甲斐 = かい ( = kai) (Mini Lesson )


= たべることがいきがいなの! 

= Taberu koto ga ikigai nano

= I live for eating!

Hi everyone!
Today I will teach you a word that is a bit
difficult but very useful.


:rrrr: 甲斐 = かい = worth, effect

We use it with verbs ある ( = aru) and ない ( = nai)

:rrrr: 甲斐がある

= かいがある

= kai ga aru

to be worth doing ~, to pay off what you have been doing, to be rewarded

:rrrr: 甲斐がない

= かいがない

= kai ga nai

= not worth doing ~ , useless, in vain

(We also say 甲斐あり ( = kaiari) or 甲斐なし ( =  kainashi))

🔸If you work hard  and get a satisfactory result, you would feel,


Ex. 努力の甲斐があった。

 = どりょくのかいがあった。

= doryoku no kai ga atta

= It makes all the effort worthwhile. / All your efforts pay off.

⭐️You studied hard and if you pass the exam, you would say,



= いっしょうけんべんきょうしたかいがありしけんにごうかくした。

= Isshoukenmei benkyou shita kai ga ari shiken ni goukaku shita.

= It was worth studying hard and I passed the exam.

🔸If your friend was working hard and get a good result, you will tell your friend,



= がんばってきたかいがあったね。

= Ganbatte kita kai ga attane.

= It was worth working hard, wasn’t it?

🔹 If you have waited for something/someone for a long time and you finally get what you want (usually better than you had expected), you say



= いままで、まっていたかいがあった。

= Imamade matteita kai ga atta.

= It was worth the (long) wait.

🔹Many people want to feel fulfilled doing something,



= やりがいがある

= yarigai ga aru

= worth doing something, worthwhile

If you don’t get that kind of feel,



= やりがいがない。

= yarigai ga nai

= not worth doing something, not worthwhile

( 📝 Note: the pronunciation changes depending on the combination of the words  from =kai to =gai.)

🔹If it’s apparent you really like and appreciate your mother’s cooking, your mom might think the following.


Ex. 何を作っても美味しそうに食べてくれるから作り甲斐がある

= なにをつくってもおいしそうにたべてくれるからつくりがいがある。

= Nani wo tsukutte mo oishisou ni tabete kureru kara tsukurigai ga aru.

Whatever I make, you always eat it with gusto so it’s worth the effort.

And if she feels that you don’t appreciate what she’s cooked for you, she might think the opposite:


Ex. 何を作ってもまずそうに食べるから作り甲斐がない。

= なにをつくってもまずそうにたべるからつくりがいがない。

= Nani wo tsukutte mo mazusou ni taberu kara tsukurigai ga nai.

= No matter what I make, you eat it as if it’s disgusting so it is not worth cooking.

🔹You went to see an exhibition which is very far from your house, but it was worth it,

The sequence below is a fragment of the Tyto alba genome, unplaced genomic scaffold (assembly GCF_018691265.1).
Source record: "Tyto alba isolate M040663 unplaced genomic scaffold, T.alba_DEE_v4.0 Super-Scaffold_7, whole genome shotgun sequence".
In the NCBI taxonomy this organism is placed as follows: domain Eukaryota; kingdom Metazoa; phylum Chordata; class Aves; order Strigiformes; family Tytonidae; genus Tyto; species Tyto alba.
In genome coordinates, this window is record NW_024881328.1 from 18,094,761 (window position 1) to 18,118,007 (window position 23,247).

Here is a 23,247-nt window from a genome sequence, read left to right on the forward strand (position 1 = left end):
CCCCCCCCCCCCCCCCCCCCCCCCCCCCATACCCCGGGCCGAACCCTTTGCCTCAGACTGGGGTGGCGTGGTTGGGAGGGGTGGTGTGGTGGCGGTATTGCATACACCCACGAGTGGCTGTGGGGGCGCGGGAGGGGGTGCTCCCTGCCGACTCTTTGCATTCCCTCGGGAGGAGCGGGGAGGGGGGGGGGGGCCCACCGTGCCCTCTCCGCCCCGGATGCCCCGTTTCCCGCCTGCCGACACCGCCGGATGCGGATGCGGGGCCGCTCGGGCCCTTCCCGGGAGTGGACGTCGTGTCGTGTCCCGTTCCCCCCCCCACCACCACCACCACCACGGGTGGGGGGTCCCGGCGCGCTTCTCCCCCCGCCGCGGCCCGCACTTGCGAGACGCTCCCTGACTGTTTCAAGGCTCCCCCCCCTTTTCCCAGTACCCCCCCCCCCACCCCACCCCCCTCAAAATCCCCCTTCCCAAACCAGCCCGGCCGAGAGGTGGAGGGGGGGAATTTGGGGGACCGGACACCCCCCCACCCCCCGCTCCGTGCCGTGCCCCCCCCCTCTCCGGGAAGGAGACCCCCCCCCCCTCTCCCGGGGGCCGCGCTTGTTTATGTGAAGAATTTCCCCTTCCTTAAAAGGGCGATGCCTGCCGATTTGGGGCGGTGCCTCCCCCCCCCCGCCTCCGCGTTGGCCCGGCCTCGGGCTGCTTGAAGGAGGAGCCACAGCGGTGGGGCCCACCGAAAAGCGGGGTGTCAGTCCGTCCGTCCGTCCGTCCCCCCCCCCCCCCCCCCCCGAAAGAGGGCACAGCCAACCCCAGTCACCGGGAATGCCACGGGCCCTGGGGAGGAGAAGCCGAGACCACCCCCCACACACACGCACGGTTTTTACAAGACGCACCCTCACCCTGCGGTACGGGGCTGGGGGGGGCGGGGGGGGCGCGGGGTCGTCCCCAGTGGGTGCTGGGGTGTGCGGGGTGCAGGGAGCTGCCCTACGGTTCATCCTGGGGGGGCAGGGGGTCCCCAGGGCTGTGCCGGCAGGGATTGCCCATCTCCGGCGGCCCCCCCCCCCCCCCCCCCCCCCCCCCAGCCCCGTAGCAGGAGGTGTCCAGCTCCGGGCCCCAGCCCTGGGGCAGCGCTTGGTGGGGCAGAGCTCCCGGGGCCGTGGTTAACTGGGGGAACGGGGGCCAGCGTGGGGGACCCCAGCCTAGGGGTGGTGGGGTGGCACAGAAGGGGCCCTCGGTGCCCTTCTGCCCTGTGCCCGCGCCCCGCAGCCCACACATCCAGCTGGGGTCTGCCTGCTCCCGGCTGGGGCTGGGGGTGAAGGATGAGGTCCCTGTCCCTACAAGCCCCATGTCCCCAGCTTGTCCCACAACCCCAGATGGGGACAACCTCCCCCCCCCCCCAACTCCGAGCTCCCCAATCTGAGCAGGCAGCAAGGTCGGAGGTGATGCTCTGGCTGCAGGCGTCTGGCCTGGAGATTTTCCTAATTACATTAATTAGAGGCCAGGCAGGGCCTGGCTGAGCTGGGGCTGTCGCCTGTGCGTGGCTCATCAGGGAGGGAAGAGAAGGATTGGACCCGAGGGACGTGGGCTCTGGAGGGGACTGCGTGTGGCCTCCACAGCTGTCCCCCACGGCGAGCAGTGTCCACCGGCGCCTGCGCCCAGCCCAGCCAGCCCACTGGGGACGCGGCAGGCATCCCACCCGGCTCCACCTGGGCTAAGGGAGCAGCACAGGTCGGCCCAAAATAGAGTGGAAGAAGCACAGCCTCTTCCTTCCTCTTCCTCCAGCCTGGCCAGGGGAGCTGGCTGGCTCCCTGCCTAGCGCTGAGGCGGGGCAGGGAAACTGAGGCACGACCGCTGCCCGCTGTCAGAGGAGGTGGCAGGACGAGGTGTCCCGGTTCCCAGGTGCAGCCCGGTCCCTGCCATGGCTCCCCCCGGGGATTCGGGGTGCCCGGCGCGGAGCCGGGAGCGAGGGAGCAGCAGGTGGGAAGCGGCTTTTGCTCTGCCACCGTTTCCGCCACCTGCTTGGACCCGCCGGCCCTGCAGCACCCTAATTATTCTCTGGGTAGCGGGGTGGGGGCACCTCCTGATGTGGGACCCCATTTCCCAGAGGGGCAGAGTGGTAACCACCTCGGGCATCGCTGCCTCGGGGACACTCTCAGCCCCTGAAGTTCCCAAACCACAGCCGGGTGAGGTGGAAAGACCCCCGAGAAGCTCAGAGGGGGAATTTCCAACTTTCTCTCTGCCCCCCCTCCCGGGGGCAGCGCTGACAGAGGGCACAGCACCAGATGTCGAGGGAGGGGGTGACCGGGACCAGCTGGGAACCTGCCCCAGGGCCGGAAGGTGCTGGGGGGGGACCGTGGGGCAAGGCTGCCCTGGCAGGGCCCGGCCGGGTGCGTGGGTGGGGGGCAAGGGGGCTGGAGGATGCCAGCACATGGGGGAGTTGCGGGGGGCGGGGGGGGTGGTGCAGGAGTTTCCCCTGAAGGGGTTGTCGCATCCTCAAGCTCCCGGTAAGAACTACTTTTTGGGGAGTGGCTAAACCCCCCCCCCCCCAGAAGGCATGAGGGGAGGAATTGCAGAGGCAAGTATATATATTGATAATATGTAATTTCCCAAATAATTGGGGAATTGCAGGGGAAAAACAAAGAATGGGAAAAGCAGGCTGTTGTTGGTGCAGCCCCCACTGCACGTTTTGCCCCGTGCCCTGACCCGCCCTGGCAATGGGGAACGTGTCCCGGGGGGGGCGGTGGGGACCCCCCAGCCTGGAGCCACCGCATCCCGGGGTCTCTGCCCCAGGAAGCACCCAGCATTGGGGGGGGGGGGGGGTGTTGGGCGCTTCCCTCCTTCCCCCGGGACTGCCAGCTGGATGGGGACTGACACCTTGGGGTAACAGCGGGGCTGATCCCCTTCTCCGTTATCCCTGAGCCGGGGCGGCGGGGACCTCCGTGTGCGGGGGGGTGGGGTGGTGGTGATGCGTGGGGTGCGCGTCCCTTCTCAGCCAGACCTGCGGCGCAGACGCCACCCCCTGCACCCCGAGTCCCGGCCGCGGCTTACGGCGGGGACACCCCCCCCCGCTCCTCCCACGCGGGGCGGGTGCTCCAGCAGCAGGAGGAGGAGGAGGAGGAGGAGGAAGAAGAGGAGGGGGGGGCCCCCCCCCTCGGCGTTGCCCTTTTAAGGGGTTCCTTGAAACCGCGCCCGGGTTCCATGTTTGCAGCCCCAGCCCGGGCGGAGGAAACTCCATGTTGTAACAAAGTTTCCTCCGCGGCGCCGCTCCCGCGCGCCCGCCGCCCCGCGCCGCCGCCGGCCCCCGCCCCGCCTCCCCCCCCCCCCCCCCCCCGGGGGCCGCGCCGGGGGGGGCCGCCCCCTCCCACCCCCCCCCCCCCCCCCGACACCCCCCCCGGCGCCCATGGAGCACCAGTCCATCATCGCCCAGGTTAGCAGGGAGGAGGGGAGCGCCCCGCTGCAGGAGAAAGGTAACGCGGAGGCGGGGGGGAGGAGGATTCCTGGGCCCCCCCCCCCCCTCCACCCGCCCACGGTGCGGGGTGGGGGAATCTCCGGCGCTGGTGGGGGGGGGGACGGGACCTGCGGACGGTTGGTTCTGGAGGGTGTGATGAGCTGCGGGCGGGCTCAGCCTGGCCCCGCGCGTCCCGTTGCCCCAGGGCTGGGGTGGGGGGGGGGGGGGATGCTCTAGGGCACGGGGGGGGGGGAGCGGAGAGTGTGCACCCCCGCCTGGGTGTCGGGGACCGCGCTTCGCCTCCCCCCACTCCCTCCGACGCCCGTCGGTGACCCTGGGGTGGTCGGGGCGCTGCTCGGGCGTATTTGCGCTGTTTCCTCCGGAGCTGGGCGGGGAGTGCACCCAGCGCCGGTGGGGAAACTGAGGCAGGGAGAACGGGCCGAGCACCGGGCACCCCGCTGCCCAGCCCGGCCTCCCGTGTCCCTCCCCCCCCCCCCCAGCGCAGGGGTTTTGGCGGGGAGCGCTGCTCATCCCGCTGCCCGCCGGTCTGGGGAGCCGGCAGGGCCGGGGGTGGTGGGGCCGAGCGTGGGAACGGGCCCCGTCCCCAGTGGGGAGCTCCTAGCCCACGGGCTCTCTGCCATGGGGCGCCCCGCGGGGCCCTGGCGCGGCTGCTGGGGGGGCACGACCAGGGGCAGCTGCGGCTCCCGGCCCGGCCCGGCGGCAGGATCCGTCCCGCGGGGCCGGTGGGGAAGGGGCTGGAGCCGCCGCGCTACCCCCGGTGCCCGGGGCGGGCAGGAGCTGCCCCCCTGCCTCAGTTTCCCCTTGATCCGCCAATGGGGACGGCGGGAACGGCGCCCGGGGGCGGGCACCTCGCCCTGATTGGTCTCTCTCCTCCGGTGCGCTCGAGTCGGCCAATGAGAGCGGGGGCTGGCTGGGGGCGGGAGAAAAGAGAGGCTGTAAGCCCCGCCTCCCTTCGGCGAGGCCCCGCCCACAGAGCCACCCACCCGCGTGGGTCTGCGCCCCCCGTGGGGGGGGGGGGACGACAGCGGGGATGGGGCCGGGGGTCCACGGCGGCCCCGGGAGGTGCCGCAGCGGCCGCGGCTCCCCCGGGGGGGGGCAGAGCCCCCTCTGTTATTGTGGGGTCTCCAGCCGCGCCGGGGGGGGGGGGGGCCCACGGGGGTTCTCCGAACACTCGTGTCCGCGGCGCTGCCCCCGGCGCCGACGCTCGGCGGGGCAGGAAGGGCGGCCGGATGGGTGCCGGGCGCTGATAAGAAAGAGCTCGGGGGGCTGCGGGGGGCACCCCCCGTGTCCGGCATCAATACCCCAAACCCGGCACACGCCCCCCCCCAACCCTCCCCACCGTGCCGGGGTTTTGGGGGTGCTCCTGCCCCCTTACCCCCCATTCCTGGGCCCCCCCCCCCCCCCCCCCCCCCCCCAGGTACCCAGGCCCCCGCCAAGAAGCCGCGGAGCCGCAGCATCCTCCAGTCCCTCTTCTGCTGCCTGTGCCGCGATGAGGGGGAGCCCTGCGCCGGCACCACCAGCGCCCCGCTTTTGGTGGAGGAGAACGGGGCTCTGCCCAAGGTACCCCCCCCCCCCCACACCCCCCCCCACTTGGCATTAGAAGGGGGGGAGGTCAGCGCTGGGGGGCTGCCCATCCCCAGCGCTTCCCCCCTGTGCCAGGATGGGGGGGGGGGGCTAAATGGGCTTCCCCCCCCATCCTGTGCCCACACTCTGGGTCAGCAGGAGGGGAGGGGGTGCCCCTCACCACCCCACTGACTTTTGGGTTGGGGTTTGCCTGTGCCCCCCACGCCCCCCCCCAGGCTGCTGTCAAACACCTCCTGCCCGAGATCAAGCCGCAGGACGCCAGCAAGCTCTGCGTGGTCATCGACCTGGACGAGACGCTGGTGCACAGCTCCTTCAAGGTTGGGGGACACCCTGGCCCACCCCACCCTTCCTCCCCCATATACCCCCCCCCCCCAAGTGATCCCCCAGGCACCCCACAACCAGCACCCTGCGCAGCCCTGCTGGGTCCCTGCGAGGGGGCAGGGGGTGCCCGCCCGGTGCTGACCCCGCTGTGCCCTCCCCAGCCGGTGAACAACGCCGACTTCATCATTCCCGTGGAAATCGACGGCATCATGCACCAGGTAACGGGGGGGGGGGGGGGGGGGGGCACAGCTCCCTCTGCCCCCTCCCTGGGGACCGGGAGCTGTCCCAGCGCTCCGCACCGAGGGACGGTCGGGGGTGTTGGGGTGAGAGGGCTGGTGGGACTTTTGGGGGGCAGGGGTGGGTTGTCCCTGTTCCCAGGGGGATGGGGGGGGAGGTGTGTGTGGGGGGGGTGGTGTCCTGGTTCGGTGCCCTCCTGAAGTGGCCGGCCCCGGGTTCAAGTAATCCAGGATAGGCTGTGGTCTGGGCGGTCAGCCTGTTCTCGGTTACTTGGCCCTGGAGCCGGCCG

Ex. すばらしい展覧会でわざわざ遠くから来た甲斐がありました。

= すばらしいてんらんかいでわざわざとおくからきたかいがありました。

= Subatrashii tenrankai de wazawaza tooku kara kita kai ga arimashita.

= It was a great exhibition and it was worth coming from so far away.

🔹This is a typical line for aged people who enjoy hot spring.


Ex.「ああ、極楽、極楽! 美味しいもの食べて温泉につかって….今まで生きてきた甲斐があった。」

= ああ、ごくらく、ごくらく! おいしいものたべておんせんにつかって….いままでいきてきたかいがあった。

= Aah gokuraku gokuraku! Oishii mono tabete onsen ni hairete imamade ikite kita kai ga atta.

= This is heaven! Eating good food, and relaxing in a hot spring bath … has made my life worth living.

🔸Because of the recession, a lot of companies stop providing bonuses. How do you feel?


Ex. あんなに働いたのに、ボーナスがないなんて働き甲斐が全くない。

= あんなにはたらいたのに、ボーナスがないなんてはたらきがいがまったくない。

= Annani hataraita no ni bounasu ga nainante hatarakigai ga mattaku nai.

= Although I worked really hard, I didn’t get a bonus… It was not worth it.

🔸Many people just want a purpose of living,


Ex. 生き甲斐が欲しい

= いきがいがほしい

= ikigai ga hoshii

= I would like to have something to live for.

In the picture above, Maggie sensei says

:rrrr: 食べることが生き甲斐

= たべることがいきがい

= Taberu koto ga ikigai

= I live for eating.

🔸If you love (doing) something so much you can say


~ (すること)がいきがい

= ~ (surukoto) ga ikigai

= I live for ~


Ex. 子供だけが生き甲斐だ。

= こどもだけがいきがいだ。

= Kodomo dake ga ikigai da.

= I only live for my children.


= マギーせんせいのサイトでべんきょうすることがいきがいだ。

= Maggie sensei no saito de benkyou surukoto ga ikigai da.

= I live to study on Maggie Sensei’s site.

🔸 When we do things regardless of our age, we say


= としがいもなく

= toshigai mo naku

= unbecoming to one’s age

📝 Note : Related words

There is a word 甲斐性  ( = かいしょう = kaishou). It’s different from 甲斐 ( =かい =  kai)

甲斐性  ( = かいしょう =  kaishou) means ability to achieve something

• 甲斐性がある

= かいしょうがある

= kaishou ga aru

= useful person

• 甲斐性がない

= かいしょうがない